There were one or two changes to come yet, but in the main they’d dried up (which was more than the track was doing). Kimball put in a late effort to grab 5th, while his Carlin Motorsport team-mate, Keiko Ihara threw herself into the gravel at Clark for the first (but not the last) time in the session. Bakkerud, meanwhile, had staggered as far as 16th, and wasn’t having the best of times.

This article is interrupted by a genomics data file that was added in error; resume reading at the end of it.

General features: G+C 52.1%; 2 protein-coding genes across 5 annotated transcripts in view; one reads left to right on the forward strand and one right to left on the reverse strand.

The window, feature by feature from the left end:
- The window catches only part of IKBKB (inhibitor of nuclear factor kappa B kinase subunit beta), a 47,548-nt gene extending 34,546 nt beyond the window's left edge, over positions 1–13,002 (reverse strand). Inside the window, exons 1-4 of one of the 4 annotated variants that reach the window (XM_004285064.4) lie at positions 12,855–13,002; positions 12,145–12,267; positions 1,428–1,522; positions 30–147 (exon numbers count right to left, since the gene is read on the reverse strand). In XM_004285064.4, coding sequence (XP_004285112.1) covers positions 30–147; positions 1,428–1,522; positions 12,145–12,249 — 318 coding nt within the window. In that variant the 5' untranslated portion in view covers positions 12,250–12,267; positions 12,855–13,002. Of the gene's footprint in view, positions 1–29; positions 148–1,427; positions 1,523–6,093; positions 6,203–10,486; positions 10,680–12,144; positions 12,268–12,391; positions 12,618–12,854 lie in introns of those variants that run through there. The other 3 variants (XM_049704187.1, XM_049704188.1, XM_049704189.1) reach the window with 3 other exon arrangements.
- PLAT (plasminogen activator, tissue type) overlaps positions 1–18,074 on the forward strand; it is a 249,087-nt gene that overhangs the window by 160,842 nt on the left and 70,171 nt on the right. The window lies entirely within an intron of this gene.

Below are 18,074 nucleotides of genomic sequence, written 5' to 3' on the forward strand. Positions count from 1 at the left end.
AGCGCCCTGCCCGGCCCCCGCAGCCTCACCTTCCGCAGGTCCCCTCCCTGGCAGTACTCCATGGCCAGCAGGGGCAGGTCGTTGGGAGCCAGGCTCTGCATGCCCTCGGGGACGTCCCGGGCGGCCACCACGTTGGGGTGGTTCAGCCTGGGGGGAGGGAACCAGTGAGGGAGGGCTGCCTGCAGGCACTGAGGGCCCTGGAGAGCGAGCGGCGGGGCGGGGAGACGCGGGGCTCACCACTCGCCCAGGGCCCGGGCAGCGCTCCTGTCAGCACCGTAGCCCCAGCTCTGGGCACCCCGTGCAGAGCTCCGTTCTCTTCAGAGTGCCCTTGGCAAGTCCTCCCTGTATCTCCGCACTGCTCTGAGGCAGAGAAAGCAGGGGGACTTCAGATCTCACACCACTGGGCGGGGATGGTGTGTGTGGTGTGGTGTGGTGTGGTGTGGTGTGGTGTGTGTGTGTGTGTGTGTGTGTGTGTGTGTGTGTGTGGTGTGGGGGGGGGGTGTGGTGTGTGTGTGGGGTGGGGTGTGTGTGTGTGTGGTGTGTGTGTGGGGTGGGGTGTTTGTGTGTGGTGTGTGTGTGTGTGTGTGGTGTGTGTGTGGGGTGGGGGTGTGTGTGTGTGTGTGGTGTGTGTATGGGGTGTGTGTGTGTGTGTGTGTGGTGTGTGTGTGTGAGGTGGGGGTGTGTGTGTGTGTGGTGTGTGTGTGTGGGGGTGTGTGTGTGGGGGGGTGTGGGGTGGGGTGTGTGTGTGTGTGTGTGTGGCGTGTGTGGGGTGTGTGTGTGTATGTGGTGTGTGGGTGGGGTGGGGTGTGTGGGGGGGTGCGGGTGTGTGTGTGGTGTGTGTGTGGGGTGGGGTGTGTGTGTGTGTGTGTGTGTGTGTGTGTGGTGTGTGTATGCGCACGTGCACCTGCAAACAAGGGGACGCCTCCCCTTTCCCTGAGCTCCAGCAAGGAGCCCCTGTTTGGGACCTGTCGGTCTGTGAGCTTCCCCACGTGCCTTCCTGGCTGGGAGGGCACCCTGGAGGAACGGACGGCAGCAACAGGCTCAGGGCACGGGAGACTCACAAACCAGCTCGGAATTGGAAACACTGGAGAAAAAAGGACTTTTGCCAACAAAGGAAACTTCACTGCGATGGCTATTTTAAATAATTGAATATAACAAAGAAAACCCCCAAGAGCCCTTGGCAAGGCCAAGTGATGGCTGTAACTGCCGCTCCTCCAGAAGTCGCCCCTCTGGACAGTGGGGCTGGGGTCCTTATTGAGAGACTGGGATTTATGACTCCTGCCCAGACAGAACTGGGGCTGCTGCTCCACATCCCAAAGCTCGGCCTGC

After several more very wobbly moments Cheong seemed to feel discretion was the better part of valour, or possibly Pete Briggs ordered him back into the pit, where he would spend the rest of the session. Jelley was another who might have been happier if he could have retreated to the pits and stayed there, but at least he’d progressed as far as 14th. And that was the last change of any real significance. There were seven minutes of the session left, but the tyres were now officially finished as far as anyone could tell. Certainly Bakkerud seemed to have left it too late when he went back out onto the sodden track. The rain had eased off but everyone seemed to be about a second slower now. Even with most of the cars back out on the track, and the sun out now, it wasn’t getting any quicker. And the way people were behaving it was unlikely to. The next thing we knew, there were yellow flags at Clark again, because Bridgman was sitting in the gravel, pointing the wrong way. He managed to get going again, but it didn’t bode well for the closing part of the session.